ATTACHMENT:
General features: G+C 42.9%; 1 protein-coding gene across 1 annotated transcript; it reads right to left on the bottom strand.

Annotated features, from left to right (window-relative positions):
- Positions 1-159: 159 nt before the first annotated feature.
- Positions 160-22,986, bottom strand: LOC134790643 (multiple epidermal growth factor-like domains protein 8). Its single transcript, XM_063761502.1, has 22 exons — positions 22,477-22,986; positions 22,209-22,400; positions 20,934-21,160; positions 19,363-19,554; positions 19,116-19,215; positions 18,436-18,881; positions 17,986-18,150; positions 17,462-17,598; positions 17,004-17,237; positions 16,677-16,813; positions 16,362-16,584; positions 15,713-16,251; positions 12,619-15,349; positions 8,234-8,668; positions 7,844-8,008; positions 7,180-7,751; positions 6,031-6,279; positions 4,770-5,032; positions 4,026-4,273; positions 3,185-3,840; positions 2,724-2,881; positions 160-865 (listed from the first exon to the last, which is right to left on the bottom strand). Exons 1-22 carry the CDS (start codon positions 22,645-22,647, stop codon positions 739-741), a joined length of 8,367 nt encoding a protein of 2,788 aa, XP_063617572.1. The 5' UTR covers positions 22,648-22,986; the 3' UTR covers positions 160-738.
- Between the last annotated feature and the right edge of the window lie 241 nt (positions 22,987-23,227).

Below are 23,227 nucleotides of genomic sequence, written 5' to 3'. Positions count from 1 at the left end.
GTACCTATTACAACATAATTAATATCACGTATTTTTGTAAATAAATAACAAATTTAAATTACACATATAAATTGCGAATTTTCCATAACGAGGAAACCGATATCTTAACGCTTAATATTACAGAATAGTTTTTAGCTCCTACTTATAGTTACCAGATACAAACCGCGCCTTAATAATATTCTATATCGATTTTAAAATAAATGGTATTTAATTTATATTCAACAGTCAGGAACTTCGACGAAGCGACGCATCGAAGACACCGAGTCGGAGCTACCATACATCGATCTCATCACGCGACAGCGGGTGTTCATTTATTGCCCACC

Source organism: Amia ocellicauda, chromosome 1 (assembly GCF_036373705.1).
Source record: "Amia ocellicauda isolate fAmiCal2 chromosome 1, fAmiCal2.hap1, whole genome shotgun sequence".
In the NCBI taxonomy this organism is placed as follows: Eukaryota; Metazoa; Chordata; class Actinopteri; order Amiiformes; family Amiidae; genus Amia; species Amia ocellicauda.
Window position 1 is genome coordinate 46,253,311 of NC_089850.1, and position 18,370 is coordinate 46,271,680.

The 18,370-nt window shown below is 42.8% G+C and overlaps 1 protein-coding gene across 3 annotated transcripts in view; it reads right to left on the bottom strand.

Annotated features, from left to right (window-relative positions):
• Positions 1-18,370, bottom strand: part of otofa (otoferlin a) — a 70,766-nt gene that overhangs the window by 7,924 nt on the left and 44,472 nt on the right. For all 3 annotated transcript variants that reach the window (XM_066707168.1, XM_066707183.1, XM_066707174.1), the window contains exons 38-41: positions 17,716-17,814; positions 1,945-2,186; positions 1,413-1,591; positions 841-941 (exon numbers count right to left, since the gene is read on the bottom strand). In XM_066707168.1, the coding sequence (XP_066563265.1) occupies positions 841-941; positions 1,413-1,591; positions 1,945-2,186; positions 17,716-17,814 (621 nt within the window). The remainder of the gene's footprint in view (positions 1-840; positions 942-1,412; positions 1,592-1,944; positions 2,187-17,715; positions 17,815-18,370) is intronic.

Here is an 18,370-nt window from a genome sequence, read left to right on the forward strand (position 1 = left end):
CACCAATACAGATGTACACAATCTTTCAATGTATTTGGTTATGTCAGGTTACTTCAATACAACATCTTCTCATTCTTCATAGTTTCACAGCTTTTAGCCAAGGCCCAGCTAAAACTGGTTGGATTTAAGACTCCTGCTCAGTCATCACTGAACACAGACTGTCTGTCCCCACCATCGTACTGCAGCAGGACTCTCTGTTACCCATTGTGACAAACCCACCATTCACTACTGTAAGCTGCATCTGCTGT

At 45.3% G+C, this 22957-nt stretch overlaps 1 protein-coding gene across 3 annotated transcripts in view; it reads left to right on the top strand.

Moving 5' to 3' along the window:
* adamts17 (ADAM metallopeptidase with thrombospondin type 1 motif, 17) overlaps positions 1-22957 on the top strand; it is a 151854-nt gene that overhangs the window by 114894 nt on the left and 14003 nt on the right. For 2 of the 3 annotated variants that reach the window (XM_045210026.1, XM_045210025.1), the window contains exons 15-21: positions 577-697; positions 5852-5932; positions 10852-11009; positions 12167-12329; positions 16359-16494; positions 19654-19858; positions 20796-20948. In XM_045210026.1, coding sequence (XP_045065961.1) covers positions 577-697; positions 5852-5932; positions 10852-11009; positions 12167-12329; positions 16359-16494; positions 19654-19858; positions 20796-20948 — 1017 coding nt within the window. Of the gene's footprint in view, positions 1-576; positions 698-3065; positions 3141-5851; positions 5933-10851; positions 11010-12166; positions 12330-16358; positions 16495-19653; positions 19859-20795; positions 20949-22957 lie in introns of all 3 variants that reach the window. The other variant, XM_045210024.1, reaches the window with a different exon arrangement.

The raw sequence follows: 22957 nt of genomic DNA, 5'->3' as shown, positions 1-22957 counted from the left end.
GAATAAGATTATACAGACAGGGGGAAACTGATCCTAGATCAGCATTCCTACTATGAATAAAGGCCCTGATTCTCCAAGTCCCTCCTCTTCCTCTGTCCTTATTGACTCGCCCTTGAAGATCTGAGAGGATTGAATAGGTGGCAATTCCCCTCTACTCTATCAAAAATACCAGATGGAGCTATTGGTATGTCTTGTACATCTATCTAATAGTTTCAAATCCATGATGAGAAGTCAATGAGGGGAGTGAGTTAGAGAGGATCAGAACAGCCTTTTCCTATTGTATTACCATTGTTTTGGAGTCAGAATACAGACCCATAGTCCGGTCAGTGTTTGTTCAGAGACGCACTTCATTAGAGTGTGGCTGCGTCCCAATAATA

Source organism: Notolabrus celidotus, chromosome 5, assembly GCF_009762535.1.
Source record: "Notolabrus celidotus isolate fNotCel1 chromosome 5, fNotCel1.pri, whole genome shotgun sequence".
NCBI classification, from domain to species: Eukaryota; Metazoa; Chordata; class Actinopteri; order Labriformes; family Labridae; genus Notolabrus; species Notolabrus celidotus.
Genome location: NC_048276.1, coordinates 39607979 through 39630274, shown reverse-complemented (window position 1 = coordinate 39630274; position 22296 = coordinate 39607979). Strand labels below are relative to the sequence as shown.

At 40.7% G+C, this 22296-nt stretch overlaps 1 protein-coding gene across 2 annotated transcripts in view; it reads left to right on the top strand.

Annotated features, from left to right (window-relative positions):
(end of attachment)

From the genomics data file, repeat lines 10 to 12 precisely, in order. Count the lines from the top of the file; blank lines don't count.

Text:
In the NCBI taxonomy this organism is placed as follows: Eukaryota; Metazoa; Chordata; class Actinopteri; order Amiiformes; family Amiidae; genus Amia; species Amia ocellicauda.
Window position 1 is genome coordinate 46,253,311 of NC_089850.1, and position 18,370 is coordinate 46,271,680.

The 18,370-nt window shown below is 42.8% G+C and overlaps 1 protein-coding gene across 3 annotated transcripts in view; it reads right to left on the bottom strand.